In recent months, Garry and I have logged a lot of hours watching the political year unfold. I can’t count the number of hours spent analyzing “the millennials,” young folks in and around my granddaughter’s age. How disaffected they are. How they aren’t going to vote because “this has nothing to do with me,” which is a direct quote from my granddaughter.
I love my granddaughter with all my heart, but that just pissed me off to a fare-thee-well.
The world into which my generation — the now oft-dismissed “baby boomers” — was born was not composed of silver spoons and red carpets. Classified advertisements for jobs were divided into “Help Wanted: Male” and “Help Wanted: Female.” It was legal and enforced. As for people of color and immigrants, their help wasn’t wanted.
70 years later, the Help Wanted advertisements looked pretty much the same as they had in 1892. Photograph: Library of Congress Archives
Jim Crow laws were legal. Inter-marriage between races was illegal in all southern states and many northern ones. There was no Medicare, no Medicaid. If you lost your job or your job didn’t offer medical benefits — and employers were not obligated to provide benefits — you were out of luck.
People reminisce about the 1950s and early 1960s as if they were perfect days for everyone. A world in which jobs lasted forever and no one was hungry. But only if you were triple white. White collar. White skin. White picket fence. If you were anything else, you lived a different reality.
Did I mention that abortion was illegal? Illegal abortions were frequently fatal and effective birth control hadn’t been invented. It’s not that we didn’t have sex outside of marriage. Of course we did. Hormones, boys, girls, love, and passion were never much different than now, but acting on these urges was far more dangerous. Because the ramifications of “getting caught” were so perilous (and frequently against the law), we were sneaky. We had sex in cars, not beds.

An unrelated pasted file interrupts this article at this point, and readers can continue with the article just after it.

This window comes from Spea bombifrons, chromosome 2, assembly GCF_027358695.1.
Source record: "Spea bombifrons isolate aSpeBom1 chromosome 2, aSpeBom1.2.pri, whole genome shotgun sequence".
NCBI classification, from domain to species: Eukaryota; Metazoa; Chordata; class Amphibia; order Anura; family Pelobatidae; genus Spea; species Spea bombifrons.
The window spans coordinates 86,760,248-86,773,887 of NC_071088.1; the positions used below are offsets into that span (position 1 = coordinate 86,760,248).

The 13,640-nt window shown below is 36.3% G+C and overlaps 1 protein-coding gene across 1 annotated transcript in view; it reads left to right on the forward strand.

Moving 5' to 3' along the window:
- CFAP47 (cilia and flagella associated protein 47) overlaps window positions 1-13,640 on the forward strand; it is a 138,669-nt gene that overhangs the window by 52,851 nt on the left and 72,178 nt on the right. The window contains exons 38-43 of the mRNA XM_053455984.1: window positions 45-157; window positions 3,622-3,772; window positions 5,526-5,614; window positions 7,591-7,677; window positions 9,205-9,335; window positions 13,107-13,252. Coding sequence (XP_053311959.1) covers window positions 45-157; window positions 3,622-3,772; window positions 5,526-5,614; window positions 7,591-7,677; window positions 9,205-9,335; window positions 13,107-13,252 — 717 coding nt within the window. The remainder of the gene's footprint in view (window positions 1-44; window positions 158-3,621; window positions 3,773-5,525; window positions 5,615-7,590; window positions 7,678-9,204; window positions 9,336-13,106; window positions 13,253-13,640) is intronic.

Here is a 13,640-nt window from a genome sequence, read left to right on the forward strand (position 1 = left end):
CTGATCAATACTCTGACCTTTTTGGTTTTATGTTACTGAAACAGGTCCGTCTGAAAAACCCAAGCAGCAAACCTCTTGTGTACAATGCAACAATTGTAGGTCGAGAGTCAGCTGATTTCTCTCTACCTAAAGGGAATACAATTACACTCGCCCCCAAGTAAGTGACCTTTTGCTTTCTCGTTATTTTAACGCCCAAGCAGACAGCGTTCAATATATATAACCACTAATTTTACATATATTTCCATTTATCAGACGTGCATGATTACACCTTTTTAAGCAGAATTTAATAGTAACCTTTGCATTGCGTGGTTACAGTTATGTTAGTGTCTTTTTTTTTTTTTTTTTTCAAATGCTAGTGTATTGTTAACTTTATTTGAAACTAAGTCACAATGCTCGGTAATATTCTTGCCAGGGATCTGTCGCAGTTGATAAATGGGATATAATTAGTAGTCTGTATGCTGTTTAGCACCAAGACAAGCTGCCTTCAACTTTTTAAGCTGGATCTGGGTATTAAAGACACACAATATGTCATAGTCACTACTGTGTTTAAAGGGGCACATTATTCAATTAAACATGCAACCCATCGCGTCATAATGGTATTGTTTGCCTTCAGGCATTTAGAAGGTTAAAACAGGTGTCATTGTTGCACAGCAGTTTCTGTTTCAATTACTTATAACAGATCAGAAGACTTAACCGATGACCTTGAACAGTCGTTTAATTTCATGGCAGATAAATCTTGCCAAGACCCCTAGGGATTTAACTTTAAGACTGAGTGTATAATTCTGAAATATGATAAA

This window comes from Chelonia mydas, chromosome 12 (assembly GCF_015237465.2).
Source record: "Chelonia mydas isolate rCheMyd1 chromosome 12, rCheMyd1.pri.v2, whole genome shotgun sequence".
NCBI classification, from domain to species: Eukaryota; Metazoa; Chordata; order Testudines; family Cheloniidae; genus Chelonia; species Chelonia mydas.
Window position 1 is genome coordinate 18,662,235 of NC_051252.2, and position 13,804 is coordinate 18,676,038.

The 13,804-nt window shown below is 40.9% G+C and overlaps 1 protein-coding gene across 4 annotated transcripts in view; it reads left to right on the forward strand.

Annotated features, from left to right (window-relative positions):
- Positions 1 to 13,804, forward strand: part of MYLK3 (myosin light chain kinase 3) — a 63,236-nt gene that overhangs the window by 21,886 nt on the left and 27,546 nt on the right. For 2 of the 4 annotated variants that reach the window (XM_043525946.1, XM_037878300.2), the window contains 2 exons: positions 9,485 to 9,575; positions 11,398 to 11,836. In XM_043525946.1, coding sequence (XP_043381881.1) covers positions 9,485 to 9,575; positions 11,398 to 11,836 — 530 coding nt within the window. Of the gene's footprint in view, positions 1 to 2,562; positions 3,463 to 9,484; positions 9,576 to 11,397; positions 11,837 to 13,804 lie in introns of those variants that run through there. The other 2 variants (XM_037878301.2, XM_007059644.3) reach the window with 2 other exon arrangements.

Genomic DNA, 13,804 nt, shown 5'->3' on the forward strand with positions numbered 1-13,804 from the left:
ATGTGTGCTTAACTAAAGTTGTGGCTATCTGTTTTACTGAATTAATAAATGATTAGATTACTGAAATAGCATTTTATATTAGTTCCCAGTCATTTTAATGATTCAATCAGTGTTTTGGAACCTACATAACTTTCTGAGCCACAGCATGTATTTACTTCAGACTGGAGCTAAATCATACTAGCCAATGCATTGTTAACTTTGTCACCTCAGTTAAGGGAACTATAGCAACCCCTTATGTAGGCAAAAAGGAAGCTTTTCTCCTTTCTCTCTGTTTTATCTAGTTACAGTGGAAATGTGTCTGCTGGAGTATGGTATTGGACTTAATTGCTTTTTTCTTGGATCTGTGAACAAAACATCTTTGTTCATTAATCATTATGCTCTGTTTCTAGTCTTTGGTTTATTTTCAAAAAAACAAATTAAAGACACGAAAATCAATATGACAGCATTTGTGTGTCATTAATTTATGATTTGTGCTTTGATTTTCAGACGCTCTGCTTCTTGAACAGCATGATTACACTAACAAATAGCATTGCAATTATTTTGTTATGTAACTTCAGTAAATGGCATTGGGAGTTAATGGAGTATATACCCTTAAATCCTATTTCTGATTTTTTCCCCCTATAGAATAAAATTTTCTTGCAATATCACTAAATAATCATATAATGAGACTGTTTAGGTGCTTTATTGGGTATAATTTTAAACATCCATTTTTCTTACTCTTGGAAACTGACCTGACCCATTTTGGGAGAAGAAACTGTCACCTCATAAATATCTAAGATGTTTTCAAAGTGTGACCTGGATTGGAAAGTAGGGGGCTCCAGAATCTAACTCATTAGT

We hid our lives from “the grownups” who were also frequently “the enemy.” Child abuse was not only not illegal, it was ignored or approved of. Beating your kids was merely “discipline.” Which is why I get enraged every time I read one of those Facebook “nostalgia” posts about how great it was to be able to hit your kids. Hitting kids doesn’t make them better people. It just tells them it’s okay for bigger, stronger people to hit smaller, weaker ones.
January 22, 1973 woman could finally breathe a sigh of relief. We thought the days of back room abortion were finally over. Maybe yes. But maybe it was just a temporary reprieve. Photograph: New York Times archive
My generation — we old people — were out there manning the barricades. Marching for justice. We changed the world — not as much as we hoped we would, but a lot. We fought racial and gender discrimination. While waiting for the law to change, we hid our homosexuality or trans-gender identities. Not doing so might do us in. We never gave up the fight, but we got old.
It’s your turn now.
Things are a lot better for you in many ways. Not perfect. Not without problems. There’s plenty more work to be done. I know you feel the world has failed to live up to its promises to you. Life is too hard. Good jobs are scarce. I know because I’ve heard about it … a lot.
Life — real life — has always been hard and good jobs have never been easy to find. No one told me life would be easy. Did someone tell you that? If they did, they lied.
Despite the complaining, your generation is reaping the benefits of what we fought for. It’s time for your generation to step up to the plate. Put down the phone. Go into the world. Fix stuff. Fight for a better life and a better world. Vote! That’s how change happens. If you don’t care enough to stand up for yourselves and your future, no one else will care. And all the work we did will go down the tubes.
Then, as my mom used to say, you’ll really have something to cry about.